Income poverty: According to official estimates, poverty declined from 37.3% in 1993-94 to 27.1% in 1999-00. It declined 10.2 percentage points over the six year period indicating a 1.7 percentage point decline per annum. Studies by independent researchers,2 however, show that rates of decline in poverty during the reform period was much lower than official estimates after adjustment for non-comparability.

Deaton and Dreze show that the growth rate of average per capita consumption expenditure (APCE) during 1993-94 and 1999-00 is positively correlated with the growth in state domestic product (SDP) across states. The correlation coefficient between the two series is 0.45. They also show that the proportionate changes in poverty ratios across states are highly correlated with corresponding growth rates of APCE (correlation coefficient 0.91). The low growth states in APCE are the eastern ones (Assam, Orissa and West Bengal) and BIMARU states (Bihar, M.P., Rajasthan and U.P.). The high growth states are from the South (except Andhra Pradesh), the West (Gujarat and Maharashtra) and North-west (Punjab, Haryana and Himachal Pradesh). In fact, there is a divergence in poverty ratios and growth in APCE in the post-reform period – the poorer states showing lower reduction in poverty.

Poverty is concentrated in a few states. The share of six states (Bihar, U.P., M.P., West Bengal, Orissa and Assam) in all India rural poor increased from 68.8% in 1993-94 to 74.4% in 1999-00 (Table V).

 

TABLE V

Percentage Share of States in All India Rural Poor: 1993-94 and 1999-00

States

Share in All India Rural

States

Share in All India Rural

 

Poor

 

Poor

 

1993-94

1999-00

 

1993-94

1999-00

Bihar

20.4

20.6

Andhra Pradesh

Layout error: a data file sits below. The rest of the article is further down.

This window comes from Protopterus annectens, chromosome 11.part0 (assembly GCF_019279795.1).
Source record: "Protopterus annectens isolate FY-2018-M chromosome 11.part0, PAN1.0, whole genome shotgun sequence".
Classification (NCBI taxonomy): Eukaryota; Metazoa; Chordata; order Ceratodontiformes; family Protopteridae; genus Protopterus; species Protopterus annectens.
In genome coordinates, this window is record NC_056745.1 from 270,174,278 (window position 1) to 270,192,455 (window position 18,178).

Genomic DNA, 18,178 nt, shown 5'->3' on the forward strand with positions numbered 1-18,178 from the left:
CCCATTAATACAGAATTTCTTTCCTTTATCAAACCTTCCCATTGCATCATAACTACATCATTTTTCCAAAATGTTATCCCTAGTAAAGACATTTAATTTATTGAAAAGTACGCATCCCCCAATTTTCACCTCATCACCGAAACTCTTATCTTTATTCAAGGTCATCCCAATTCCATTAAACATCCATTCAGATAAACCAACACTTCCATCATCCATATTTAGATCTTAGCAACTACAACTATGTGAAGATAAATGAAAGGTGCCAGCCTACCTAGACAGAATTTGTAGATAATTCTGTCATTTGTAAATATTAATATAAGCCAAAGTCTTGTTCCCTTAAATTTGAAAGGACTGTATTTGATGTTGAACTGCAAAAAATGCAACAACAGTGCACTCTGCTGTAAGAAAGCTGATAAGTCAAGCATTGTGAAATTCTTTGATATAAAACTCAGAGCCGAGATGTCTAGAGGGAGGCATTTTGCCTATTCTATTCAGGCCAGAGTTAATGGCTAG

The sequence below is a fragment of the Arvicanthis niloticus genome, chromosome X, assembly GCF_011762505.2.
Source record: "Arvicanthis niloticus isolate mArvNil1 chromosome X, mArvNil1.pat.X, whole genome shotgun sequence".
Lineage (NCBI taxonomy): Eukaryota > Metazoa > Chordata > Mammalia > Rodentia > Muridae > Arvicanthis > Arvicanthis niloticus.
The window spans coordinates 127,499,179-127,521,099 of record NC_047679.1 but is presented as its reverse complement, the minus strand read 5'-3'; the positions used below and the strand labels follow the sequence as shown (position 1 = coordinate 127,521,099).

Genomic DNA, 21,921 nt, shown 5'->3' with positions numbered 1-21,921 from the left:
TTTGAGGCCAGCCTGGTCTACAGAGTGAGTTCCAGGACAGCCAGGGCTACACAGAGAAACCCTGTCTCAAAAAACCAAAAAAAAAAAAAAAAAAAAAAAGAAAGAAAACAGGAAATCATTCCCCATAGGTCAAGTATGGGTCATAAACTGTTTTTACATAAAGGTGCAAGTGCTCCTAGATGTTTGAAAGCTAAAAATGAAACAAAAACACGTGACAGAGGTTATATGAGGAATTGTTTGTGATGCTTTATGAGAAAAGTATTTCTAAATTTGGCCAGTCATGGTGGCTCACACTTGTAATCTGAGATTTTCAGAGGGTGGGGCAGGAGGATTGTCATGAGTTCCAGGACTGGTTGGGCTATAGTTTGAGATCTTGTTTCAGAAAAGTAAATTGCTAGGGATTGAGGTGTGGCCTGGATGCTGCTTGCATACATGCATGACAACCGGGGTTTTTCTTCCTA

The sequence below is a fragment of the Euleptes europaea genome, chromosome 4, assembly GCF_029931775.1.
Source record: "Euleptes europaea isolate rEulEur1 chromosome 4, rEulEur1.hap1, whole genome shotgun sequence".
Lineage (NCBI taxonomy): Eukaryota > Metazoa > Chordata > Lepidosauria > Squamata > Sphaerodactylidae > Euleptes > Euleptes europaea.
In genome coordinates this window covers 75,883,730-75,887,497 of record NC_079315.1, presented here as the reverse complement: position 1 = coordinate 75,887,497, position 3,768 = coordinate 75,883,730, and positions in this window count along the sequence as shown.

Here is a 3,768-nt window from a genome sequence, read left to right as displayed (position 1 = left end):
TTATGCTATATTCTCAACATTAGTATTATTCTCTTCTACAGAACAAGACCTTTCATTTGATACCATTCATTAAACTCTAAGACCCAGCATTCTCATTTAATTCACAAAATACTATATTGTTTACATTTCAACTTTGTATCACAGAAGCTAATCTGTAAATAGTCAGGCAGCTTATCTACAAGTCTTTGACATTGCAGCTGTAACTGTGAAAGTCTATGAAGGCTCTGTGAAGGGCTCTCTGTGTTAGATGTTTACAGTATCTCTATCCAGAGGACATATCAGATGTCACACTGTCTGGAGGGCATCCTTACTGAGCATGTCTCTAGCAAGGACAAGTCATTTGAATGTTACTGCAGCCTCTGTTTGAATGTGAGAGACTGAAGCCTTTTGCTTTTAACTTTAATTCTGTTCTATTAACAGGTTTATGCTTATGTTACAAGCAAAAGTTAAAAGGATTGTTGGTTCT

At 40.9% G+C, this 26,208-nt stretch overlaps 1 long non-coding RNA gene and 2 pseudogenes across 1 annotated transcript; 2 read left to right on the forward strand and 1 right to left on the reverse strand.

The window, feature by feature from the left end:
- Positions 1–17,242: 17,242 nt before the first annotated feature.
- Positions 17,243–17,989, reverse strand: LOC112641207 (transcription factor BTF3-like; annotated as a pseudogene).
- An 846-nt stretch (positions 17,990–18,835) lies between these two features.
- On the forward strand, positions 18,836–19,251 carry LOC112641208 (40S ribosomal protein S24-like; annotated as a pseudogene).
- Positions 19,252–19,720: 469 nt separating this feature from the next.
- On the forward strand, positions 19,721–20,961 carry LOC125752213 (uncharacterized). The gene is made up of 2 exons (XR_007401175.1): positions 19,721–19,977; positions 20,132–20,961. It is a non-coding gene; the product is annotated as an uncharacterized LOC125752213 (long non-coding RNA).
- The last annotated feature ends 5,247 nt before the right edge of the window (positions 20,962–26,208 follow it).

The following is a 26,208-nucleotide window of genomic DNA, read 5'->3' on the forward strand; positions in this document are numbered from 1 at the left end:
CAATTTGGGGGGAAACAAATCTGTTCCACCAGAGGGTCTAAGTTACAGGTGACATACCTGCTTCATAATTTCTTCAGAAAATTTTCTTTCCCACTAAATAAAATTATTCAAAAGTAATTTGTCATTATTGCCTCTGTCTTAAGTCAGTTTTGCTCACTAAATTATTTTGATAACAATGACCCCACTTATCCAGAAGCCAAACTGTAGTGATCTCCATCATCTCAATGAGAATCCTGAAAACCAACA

3.0

2.9

Uttar Pradesh

21.3

21.9

Gujarat

2.3

1.9

Madhya Pradesh

8.5

11.3

Haryana

1.4

0.6

West Bengal

8.8

8.9

Karnataka

3.4

3.2

Orissa

6.2

7.2

Kerala

2.3

1.2

Assam

3.4

4.5

Maharashtra

7.5

6.5

Total of above 6 states

68.8

74.4

Punjab

0.6

0.6

     

Rajasthan

3.4

2.9

     

Tamil Nadu

4.9

3.9

     

Other states and U.T.

2.4

1.9

     

Total of above 9 states and other states/U.T.

31.2

25.6

     

All India

100.0

100.0

Source: GOI, 1995 and GOI, 2000.

 

One consequence of economic reforms is that inequalities have increased over time. Apart from a rise in regional disparities, rural-urban inequalities in consumer expenditure have increased. The salaries of public sector employees have grown at 5% per annum while agricultural wages grew at the rate of 2.5% per annum in the 1990s. Intra-rural inequalities have not risen while intra-urban inequalities have increased.3

 

 

Policy implications: Our analysis on economic performance of states reveals that regional disparities have increased in the post-reform period. The disparity between the group of eastern and northern states and the group of western and southern states has increased. There are bound to be disparities across regions in a vast country like India. However, a reduction in regional disparities is important not only for raising economic growth and human development but also to reduce social tensions. What should be done to reduce regional disparities in economic performance?